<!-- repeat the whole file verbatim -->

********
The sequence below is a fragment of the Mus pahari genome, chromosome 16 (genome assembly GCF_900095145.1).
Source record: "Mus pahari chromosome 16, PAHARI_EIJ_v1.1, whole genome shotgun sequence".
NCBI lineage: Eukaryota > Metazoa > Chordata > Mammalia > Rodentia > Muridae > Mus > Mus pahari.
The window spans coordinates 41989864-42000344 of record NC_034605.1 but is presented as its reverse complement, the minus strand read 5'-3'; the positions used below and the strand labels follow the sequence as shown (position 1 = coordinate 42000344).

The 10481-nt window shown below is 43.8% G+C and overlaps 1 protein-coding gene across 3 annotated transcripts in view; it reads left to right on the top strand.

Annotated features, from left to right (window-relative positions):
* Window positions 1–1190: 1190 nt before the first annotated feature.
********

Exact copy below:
The sequence below is a fragment of the Mus pahari genome, chromosome 16 (genome assembly GCF_900095145.1).
Source record: "Mus pahari chromosome 16, PAHARI_EIJ_v1.1, whole genome shotgun sequence".
NCBI lineage: Eukaryota > Metazoa > Chordata > Mammalia > Rodentia > Muridae > Mus > Mus pahari.
The window spans coordinates 41989864-42000344 of record NC_034605.1 but is presented as its reverse complement, the minus strand read 5'-3'; the positions used below and the strand labels follow the sequence as shown (position 1 = coordinate 42000344).

The 10481-nt window shown below is 43.8% G+C and overlaps 1 protein-coding gene across 3 annotated transcripts in view; it reads left to right on the top strand.

Annotated features, from left to right (window-relative positions):
* Window positions 1–1190: 1190 nt before the first annotated feature.